OK, that tent must have been pretty rank after a short time. Blood was spattered on the altar from all directions. Animals were carved up and their entrails burned.

Part of the ordination has the new priest’s vestments being sprinkled with anointing oil and blood. Do you know how hard it is to get those two stains out of fabric? They had better pre-treat those vestments for at least a couple days prior to washing. They had to stay in the tent of meeting all week. Those stains are going to set in and they will be impossible to get out.

I Don’t Know

The most exciting phrase to hear in science, the one that heralds new discoveries, is not “Eureka” but “That’s funny…”

Isaac Asimov

I have always been fascinated by science and scientific discoveries. It amazes me when a technological marvel created on earth lands on Mars and is able to, almost immediately, send pictures back of its landing spot. I am in awe of the deep space exposures from the Hubble Space Telescope where thousands of galaxies are visible in a tiny spot of “empty sky”. I wish I could have been alive to see the moon landing live on TV. To those that were, know that I envy you greatly.

Those few things and many, many more all started out without knowing whether or not they could be achieved. “Could man go into space and walk on the moon?” The first answer was likely, “I don’t know.” Well, they tried and they succeeded. It all started without knowing whether they could or not.

I love unknowns. There are very big unknowns, such as the origin of the universe and the origin of life itself. We don’t know the answers…yet. It doesn’t help to fill in those unknowns with unscientific guesses or unwarranted belief. Richard Feynman said it best:

You see, one thing is, I can live with doubt, and uncertainty, and not knowing. I think it’s much more interesting to live not knowing than to have answers which might be wrong. I have approximate answers and possible beliefs and different degrees of certainty about different things. But I’m not absolutely sure of anything, and there are many things I don’t know anything about, such as whether it means anything to ask why we’re here, and what the question might mean. I might think about it a little bit; if I can’t figure it out, then I go onto something else. But I don’t have to know an answer. I don’t feel frightened by not knowing things, by being lost in the mysterious universe without having any purpose, which is the way it really is, as far as I can tell — possibly. It doesn’t frighten me.

Richard Feynman

Not knowing something is the starting point for learning it. There are a lot of things that we will not know in this lifetime and that’s okay.

Announcements

I have finished Exodus and will eventually start on Leviticus, which I am not looking forward to, but I will get through it.

The month of November is NaNoWriMo and I will be participating this year. I have a few project ideas in mind and will probably post some of that work on the blog.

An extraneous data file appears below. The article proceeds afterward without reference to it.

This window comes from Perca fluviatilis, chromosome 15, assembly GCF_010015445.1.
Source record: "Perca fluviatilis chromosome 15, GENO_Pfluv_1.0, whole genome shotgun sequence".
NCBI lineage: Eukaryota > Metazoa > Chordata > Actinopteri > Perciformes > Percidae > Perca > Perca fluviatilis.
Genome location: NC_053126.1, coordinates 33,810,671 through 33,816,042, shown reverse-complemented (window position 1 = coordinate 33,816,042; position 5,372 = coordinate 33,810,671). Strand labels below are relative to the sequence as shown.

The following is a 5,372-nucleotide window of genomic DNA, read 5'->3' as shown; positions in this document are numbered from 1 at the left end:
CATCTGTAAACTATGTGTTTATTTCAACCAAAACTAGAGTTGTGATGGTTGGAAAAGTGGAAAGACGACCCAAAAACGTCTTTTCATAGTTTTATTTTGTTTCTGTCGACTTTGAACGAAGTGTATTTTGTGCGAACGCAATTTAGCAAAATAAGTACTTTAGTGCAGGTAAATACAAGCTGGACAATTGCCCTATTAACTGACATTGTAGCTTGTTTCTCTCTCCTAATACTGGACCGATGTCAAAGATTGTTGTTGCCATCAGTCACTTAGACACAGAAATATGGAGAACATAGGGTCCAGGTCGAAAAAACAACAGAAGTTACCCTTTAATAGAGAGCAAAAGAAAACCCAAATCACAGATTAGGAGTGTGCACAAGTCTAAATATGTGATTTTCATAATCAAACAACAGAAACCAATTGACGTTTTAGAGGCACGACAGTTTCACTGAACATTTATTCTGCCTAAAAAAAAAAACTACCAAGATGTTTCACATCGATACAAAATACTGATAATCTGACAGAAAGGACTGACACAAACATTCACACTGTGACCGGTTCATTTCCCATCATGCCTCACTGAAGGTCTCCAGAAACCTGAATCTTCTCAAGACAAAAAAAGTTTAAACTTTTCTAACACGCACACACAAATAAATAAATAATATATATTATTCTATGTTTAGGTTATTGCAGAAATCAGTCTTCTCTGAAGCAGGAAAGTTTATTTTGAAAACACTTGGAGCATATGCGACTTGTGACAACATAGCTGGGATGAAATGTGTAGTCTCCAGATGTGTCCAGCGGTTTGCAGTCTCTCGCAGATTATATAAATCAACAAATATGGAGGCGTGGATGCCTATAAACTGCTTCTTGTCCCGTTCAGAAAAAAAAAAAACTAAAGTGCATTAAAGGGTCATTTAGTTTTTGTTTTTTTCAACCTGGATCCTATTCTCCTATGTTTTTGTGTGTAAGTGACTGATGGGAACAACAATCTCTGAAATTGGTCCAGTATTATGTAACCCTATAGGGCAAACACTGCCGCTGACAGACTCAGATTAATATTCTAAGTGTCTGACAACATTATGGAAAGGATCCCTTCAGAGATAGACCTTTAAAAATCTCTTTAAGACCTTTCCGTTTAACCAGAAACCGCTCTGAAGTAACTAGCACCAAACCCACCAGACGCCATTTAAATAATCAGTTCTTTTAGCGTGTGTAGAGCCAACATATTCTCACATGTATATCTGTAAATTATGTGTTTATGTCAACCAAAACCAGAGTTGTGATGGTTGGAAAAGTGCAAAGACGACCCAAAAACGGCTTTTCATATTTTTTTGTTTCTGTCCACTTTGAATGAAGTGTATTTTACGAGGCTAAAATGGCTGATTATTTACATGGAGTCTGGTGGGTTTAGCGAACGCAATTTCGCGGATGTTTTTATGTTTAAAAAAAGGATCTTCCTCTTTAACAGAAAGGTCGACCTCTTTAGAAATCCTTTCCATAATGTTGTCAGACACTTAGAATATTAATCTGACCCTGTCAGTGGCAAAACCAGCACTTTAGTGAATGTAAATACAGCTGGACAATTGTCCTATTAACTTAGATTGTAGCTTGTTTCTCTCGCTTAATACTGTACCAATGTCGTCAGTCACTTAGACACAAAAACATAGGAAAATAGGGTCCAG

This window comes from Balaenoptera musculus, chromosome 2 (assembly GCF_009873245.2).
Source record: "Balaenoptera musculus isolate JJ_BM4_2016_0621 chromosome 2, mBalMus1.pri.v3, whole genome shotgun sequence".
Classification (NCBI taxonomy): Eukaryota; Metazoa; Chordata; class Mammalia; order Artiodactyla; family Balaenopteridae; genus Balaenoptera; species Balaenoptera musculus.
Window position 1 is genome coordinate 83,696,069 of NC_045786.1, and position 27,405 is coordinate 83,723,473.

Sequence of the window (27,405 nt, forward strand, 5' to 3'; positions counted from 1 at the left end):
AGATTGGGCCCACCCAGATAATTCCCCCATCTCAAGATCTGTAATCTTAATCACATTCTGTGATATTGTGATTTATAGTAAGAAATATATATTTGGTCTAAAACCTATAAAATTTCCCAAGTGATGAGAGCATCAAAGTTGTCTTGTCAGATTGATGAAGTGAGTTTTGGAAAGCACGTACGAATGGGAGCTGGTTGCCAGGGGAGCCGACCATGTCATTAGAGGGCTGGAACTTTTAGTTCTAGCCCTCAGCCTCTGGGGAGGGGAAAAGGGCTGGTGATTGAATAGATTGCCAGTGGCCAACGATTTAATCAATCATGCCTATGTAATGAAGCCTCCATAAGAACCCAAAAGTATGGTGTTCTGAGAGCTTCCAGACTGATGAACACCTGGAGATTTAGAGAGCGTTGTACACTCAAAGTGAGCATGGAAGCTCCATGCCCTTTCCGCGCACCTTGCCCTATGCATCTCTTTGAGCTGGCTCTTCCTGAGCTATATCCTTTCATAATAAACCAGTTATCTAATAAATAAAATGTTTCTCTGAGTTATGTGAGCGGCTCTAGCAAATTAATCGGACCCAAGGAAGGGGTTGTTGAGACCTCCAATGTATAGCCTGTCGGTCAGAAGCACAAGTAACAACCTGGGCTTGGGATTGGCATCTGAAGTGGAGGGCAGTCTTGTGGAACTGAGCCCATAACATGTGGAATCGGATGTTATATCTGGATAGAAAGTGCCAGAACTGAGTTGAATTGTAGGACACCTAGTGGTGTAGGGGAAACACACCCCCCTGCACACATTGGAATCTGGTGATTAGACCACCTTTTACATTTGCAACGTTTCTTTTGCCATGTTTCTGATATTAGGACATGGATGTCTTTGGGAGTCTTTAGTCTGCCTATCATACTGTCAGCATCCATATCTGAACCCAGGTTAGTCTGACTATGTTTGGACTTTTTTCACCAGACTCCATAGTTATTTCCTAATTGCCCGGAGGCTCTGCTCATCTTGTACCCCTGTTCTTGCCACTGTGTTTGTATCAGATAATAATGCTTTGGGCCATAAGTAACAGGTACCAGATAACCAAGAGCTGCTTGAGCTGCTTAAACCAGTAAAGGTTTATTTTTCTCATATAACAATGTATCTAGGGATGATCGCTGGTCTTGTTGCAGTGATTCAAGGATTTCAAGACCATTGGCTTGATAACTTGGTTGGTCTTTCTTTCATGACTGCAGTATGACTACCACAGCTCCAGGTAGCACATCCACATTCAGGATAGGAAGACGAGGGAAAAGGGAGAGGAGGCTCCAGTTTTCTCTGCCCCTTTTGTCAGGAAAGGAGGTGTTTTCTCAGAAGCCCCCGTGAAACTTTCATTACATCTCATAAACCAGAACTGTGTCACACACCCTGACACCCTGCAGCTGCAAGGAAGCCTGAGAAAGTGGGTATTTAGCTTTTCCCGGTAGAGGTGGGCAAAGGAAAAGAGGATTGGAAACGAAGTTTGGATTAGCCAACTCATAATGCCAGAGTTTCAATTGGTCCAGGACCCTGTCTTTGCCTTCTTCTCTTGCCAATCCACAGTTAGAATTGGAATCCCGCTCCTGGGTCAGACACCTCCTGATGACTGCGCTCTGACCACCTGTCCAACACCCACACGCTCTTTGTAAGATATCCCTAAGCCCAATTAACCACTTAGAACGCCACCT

Exodus Chapters 33 through 40

Chapter 33

God tells Moses to pack up and leave Sinai and head into the land of Canaan. God would send an angel ahead to drive out all of the people already living there since he promised this land to Abraham, Isaac, and Jacob. However, he tells Moses that he will not go with them because the Israelites are a “stiff-necked” people. That is, I learned, stubborn. The people were really upset to hear such harsh language about themselves, so they didn’t get all dressed up with their ornaments.

Moses had set his tent up outside of the camp and God would visit him there in a whirlwind and they would talk face to face as friends. The people would bow to the whirlwind when it appeared. Anyway, Moses expresses disappointment that God will not go with them to the land of Canaan and tries to talk him into it. Lo and behold, God can once again be bargained with and he agrees to go with them. However, nobody could see God’s face and live. That’s it, that’s the bargain.

Chapter 34

I’m calling this the last chapter of any substance and it is quite interesting as we will soon find out. I’m calling this an egregious retconning of the commandments. God tells Moses to cut two stone tablets and God shall write upon them what was written on the first set. However (I use that word a lot in this book), as we will see, the commandments are nothing like the previous set. First though, God has to make his presence known, I guess.

6The LORD passed before him, and proclaimed, “The LORD, the LORD, a God merciful and gracious, slow to anger, and abounding in steadfast love and faithfulness, 7keeping steadfast love for the thousandth generation, forgiving iniquity and transgression and sin, yet by no means clearing the guilty, but visiting the iniquity of the parents upon the children and the children’s children, to the third and the fourth generation.”

Bibles, Harper . NRSV Bible with the Apocrypha (p. 197). Zondervan. Kindle Edition.

Is it wrong of me to laugh at that, “slow to anger” line? Who flooded the globe again?

Moses is told not to make a covenant with any of the inhabitants of Canaan and to destroy their altars and pillars and cut down their sacred poles. That’s because they are not to worship any other gods because God is Jealous.

Do not make cast idols. Keep the festival of unleavened bread. All firstborn males of livestock, animals, and people belong to God and shall be redeemed. No one shall appear before God without an offering. Remember the sabbath. Observe the festival of weeks. Three times per year, all males will appear before God. Apparently God really hates yeast because the blood of sacrifice will not touch leavening. The best of the first fruits of the harvest will be given to God. And most importantly, no boiling a baby goat in its mother’s milk.

So once Moses wrote this all down, he came down…wait a second…I though they left Sinai, but he was back up there again. Anyway, he came down and apparently his face was shining. So he put a veil over his face unless he was speaking with God.